HTML5, CSS3, UX, Design: Links from An Event Apart Boston 2011

Meeting of the Minds: Ethan Marcotte and AEA attendee discuss the wonders of CSS3. Photo by the incomparable Jim Heid.

Meeting of the Minds: Ethan Marcotte and AEA attendee discuss the wonders of CSS3. Photo by the incomparable Jim Heid.

THE SHOW IS OVER, but the memories, write-ups, demos, and links remain. Enjoy!

An Event Apart Boston 2011 group photo pool

Speakers, attendees, parties, and the wonders of Boston, captured by those who were there.

What Every Designer Should Know (a)

Jeremy Keith quite effectively live-blogs my opening keynote on the particular opportunities of Now in the field of web design, and the skills every designer needs to capitalize on the moment and make great things.

The Password Anti-Pattern

Related to my talk: Jeremy Keith’s original write-up on a notorious but all-too-common practice. If your boss or client tells you to design this pattern, just say no. Design that does not serve users does not serve business.

What Every Designer Should Know (b)

“In his opening keynote … Jeffrey Zeldman talked about the skills and opportunities that should be top of mind for everyone designing on the Web today.” Luke Wroblewski’s write-up.

Whitney Hess: Design Principles — The Philosophy of UX

“As a consultant, [Whitney] spends a lot of time talking about UX and inevitably, the talk turns to deliverables and process but really we should be establishing a philosophy about how to treat people, in the same way that visual design is about establishing a philosophy about how make an impact. Visual design has principles to achieve that: contrast, emphasis, balance, proportion, rhythm, movement, texture, harmony and unity.” In this talk, Whitney proposed a set of 10 principles for UX design.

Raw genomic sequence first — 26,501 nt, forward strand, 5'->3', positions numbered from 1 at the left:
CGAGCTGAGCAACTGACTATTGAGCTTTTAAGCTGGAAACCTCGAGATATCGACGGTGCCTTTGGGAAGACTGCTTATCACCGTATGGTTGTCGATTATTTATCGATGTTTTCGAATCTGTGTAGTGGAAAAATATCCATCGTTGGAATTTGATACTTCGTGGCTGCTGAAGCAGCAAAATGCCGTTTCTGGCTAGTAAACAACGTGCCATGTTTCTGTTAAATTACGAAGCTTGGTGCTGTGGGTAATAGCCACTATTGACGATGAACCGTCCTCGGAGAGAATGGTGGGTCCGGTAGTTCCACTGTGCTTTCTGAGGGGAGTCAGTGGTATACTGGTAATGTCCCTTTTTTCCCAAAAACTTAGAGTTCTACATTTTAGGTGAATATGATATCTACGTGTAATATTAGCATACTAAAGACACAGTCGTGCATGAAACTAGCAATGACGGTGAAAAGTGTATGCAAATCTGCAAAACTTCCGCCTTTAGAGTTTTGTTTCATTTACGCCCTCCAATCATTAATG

Veerle Pieters: The Experimental Zone

Live blogging by Jeremy Keith. Veerle, a noted graphic and interaction designer from Belgium, shared her process for discovering design through iteration and experimentation.

Luke Wroblewski: Mobile Web Design Moves

Luke’s live awesomeness cannot be captured in dead written words, but Mr Keith does a splendid job of quickly sketching many of the leading ideas in this key AEA 2011 talk.

See also: funky dance moves with Luke Wroblewski, a very short video I captured as Luke led the crowd in the opening moves of Michael Jackson’s “Thriller.”

Ethan Marcotte: The Responsive Designer’s Workflow (a)

“The next talk here at An Event Apart in Boston is one I’ve really, really, really been looking forward to: it’s a presentation by my hero Ethan Marcotte.”

Ethan Marcotte: The Responsive Designer’s Workflow (b)

Ethan’s amazing talk—a key aspect of design in 2011 and AEA session of note—as captured by the great Luke Wroblewski.

An Event Apart: The Secret Lives of Links—Jared Spool

“In his presentation at An Event Apart in Boston, MA 2011 Jared Spool detailed the importance and role of links on Web pages.” No writer can capture Jared Spool’s engaging personality or the quips that produce raucous laughter throughout his sessions, but Luke does an outstanding job of noting the primary ideas Jared shares in this riveting and highly useful UX session.

An Event Apart: All Our Yesterdays—Jeremy Keith

Luke W: “In his All Our Yesterdays presentation at An Event Apart in Boston, MA 2011 Jeremy Keith outlined the problem of digital preservation on the Web and provided some strategies for taking a long term view of our Web pages.”

Although it is hard to pick highlights among such great speakers and topics, this talk was a highlight for me. As in, it blew my mind. Several people said it should be a TED talk.

An Event Apart: From Idea to Interface—Aarron Walter

Luke: “In his Idea to Interface presentation at An Event Apart in Boston, MA 2011 Aarron Walter encouraged Web designers and developers to tackle their personal projects by walking through examples and ways to jump in. Here are my notes from his talk.”

Links and Resources from “From Idea to Interface”

Compiled by the speaker, links include Design Personas Template and Example, the story behind the illustrations in the presentation created by Mike Rhode, Dribble, Huffduffer, Sketchboards, Mustache for inserting data into your prototypes, Keynote Kung Fu, Mocking Bird, Yahoo Design Patterns, MailChimp Design Pattern Library, Object Oriented CSS by Nicole Sullivan and more!

An Event Apart: CSS3 Animations—Andy Clarke